Author Topic: Worth reading...and pondering  (Read 214 times)


Dragonia

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Re: Worth reading...and pondering
« Reply #1 on: June 12, 2018, 02:47:43 AM »
This makes so much sense to me.
Almost every mom I've known has tried to occupy their kids at something else while they were busy doing chores. Which I totally understand.
However, I saw firsthand the principle from the article played out in one sweet family. The mom, my friend, was so patient, she didn't stress out about messes, and she took her time with each activity. Her kids, from little tiny to teenagers, were happy to help her, watch her, have fun with it, just being with her and working together. This was many years ago and I tried to learn from her, but I just am a little more obsessive about certain things, but I tried.  :)
Kids really do deeply desire to just BE with their parents, interacting and doin' jobs together.
Heck, even for me now, it's more fun and motivating to do chores (especially yardwork) when the whole family is out helping. We like the feeling of getting something accomplished together.
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Dave

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Re: Worth reading...and pondering
« Reply #2 on: June 12, 2018, 03:41:49 AM »
Walking to the supermarket I watched three kids, maybe 12, 8 and 6, carrying bags and almost dancing along the path playing "Simon Says" - taking turns to be "Simon" but obviously lead by the eldest. And thoroughly enjoying themselves. They were going to the recycling area, we did not have kerbside collection then.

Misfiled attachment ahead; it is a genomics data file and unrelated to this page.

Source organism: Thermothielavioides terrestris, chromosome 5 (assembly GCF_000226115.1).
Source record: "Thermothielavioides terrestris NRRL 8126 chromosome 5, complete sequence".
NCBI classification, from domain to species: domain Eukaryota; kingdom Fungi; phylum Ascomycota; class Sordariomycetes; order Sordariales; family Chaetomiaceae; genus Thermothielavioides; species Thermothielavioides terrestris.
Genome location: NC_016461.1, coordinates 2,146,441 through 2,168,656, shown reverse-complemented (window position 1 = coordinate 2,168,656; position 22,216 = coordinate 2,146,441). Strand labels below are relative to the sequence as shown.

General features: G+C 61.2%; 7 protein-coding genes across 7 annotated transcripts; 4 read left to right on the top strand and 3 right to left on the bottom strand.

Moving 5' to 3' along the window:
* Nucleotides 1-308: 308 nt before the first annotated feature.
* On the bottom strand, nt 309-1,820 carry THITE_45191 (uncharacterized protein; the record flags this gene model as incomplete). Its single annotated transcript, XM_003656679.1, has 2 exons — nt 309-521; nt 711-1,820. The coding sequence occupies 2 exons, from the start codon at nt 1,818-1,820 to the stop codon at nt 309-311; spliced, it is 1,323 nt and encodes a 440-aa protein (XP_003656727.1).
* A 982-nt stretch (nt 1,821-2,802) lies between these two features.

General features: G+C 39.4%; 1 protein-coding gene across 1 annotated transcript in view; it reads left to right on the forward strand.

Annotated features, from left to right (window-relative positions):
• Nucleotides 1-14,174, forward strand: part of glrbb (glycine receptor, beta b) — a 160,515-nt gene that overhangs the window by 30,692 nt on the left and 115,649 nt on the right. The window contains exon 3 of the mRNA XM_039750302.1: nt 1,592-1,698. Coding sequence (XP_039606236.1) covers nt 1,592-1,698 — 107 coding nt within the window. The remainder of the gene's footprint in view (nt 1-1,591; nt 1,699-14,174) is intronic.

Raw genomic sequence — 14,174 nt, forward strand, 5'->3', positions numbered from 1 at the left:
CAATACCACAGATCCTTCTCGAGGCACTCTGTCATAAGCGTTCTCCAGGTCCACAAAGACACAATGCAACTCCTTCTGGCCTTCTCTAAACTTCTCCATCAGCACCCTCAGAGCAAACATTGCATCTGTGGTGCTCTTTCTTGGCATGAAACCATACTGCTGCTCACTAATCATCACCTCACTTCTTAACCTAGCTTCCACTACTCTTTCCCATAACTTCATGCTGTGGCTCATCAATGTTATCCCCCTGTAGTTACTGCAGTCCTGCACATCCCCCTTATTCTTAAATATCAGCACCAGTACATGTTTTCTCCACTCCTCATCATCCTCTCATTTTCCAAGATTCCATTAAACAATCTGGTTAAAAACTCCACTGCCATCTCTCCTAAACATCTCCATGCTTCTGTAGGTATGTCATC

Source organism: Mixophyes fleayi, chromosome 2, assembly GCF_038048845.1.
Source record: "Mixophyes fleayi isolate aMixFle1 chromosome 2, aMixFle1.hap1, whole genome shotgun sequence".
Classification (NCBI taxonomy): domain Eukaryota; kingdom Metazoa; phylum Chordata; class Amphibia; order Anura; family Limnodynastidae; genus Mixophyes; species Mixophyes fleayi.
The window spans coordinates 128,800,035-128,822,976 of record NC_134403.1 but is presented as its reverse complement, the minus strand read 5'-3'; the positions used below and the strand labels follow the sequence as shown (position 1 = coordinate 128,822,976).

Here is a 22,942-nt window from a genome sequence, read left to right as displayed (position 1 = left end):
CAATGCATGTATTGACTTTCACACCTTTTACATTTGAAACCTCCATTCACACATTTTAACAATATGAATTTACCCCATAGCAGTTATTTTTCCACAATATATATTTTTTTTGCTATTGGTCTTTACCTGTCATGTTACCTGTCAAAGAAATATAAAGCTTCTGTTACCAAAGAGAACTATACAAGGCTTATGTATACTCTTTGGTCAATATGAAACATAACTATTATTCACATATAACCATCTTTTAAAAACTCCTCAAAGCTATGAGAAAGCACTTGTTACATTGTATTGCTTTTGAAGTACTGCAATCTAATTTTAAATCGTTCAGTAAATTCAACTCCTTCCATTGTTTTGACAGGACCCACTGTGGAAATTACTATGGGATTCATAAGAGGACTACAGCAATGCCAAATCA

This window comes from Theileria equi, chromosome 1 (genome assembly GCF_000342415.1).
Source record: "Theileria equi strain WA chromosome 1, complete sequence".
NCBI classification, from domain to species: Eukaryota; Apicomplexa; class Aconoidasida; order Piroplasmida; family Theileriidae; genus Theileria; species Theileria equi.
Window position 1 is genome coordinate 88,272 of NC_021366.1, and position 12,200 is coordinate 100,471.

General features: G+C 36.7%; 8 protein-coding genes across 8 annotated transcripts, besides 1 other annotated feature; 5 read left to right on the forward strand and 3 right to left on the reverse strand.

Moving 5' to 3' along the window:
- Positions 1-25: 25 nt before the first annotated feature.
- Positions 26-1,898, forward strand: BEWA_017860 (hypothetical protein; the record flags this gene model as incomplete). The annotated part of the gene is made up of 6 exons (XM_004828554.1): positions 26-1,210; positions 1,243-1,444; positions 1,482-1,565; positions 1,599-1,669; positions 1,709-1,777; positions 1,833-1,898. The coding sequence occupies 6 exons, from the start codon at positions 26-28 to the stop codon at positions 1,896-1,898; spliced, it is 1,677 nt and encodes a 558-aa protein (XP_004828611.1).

I was so happy with the sight that I sort of carefully followed, paralleled, them. I can only think they had parents that encouraged that sort of attitude. I am always moved by such things - and by the very opposite that I see so often.
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jumbojak

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Re: Worth reading...and pondering
« Reply #3 on: June 12, 2018, 03:46:08 AM »
It seems like common sense to me, but then again I don't have kids and likely never will. If someone wants to help let them help if they can. Pushing them away would just make them less likely to help later.
 

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Arturo

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Re: Worth reading...and pondering
« Reply #4 on: June 12, 2018, 06:44:43 AM »
I've been telling this to people for years.

Nobody believes me.

I guess they can call me lazy if they want, I'm just a guy in someone else's country that was established on my land.